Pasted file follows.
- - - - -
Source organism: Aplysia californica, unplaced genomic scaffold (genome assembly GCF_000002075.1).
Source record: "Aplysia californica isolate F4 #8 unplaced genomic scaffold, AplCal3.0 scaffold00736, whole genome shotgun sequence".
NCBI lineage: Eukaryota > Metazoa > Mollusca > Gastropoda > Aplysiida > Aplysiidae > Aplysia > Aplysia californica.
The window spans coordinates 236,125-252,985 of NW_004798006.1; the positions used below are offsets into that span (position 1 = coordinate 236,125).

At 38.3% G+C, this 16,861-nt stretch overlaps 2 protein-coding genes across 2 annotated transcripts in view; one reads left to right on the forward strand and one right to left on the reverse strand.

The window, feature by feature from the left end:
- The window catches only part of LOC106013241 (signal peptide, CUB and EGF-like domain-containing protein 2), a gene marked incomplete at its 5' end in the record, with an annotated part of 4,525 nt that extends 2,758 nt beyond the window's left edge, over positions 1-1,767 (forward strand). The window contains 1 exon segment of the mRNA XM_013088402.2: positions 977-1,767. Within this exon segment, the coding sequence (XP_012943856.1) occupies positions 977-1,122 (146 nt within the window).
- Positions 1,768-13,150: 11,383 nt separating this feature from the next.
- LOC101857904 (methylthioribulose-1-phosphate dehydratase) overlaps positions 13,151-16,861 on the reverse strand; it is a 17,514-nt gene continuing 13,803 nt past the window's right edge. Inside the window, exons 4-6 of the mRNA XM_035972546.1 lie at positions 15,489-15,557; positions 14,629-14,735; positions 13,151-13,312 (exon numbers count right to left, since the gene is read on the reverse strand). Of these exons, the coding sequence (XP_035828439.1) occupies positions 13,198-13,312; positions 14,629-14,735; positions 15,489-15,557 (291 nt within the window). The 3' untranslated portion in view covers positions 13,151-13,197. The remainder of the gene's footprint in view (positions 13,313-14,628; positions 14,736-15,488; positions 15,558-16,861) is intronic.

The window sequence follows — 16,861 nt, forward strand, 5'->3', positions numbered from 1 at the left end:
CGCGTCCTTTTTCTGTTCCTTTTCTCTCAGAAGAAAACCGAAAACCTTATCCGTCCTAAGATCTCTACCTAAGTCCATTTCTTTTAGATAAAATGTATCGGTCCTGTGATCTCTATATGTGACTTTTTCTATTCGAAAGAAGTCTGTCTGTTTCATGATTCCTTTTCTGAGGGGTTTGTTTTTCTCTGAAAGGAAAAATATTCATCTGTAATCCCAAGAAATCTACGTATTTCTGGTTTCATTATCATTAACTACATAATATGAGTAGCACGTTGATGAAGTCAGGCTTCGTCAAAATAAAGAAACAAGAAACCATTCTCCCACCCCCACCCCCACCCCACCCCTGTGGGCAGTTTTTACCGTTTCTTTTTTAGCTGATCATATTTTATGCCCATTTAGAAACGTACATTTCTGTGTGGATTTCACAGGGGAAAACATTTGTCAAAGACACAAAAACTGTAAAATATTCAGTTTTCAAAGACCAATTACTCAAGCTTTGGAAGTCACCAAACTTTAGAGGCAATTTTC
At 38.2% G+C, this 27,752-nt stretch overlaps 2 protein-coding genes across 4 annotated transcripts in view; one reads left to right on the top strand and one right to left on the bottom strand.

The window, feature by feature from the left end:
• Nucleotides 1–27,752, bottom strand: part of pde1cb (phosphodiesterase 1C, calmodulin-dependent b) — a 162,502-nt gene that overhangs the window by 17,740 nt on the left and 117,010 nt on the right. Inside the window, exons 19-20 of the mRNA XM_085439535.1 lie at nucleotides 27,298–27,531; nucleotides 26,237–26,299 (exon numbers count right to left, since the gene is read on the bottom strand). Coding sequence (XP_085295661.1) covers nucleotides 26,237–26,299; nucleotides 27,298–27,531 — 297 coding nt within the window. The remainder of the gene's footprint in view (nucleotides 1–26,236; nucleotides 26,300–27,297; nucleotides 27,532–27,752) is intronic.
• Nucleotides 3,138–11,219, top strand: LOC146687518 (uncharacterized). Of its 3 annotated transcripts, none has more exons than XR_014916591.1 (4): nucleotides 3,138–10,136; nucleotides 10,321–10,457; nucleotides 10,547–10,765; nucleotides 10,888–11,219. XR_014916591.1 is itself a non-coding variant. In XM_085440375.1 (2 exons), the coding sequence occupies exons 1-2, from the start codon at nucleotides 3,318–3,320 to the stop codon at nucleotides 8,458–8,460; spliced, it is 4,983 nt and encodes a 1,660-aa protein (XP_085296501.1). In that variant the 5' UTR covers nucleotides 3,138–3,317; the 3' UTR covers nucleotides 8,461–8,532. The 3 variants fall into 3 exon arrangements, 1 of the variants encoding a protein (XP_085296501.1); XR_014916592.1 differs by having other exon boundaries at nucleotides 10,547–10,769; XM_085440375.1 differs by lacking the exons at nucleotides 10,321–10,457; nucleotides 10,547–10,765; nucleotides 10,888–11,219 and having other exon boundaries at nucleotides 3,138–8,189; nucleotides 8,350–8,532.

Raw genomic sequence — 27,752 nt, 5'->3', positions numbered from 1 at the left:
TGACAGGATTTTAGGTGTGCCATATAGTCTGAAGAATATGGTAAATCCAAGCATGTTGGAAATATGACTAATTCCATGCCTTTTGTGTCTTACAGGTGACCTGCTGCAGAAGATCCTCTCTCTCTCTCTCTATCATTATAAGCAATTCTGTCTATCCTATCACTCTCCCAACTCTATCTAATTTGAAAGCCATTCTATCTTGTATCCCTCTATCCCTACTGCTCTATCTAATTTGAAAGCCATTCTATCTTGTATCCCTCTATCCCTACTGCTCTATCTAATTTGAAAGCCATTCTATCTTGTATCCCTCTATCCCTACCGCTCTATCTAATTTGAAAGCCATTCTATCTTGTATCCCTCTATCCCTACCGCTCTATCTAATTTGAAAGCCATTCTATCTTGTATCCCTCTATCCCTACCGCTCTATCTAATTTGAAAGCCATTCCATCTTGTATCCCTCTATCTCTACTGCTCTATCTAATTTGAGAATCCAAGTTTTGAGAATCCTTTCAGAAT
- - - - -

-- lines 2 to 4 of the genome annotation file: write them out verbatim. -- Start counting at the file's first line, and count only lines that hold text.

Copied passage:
Source record: "Aplysia californica isolate F4 #8 unplaced genomic scaffold, AplCal3.0 scaffold00736, whole genome shotgun sequence".
NCBI lineage: Eukaryota > Metazoa > Mollusca > Gastropoda > Aplysiida > Aplysiidae > Aplysia > Aplysia californica.
The window spans coordinates 236,125-252,985 of NW_004798006.1; the positions used below are offsets into that span (position 1 = coordinate 236,125).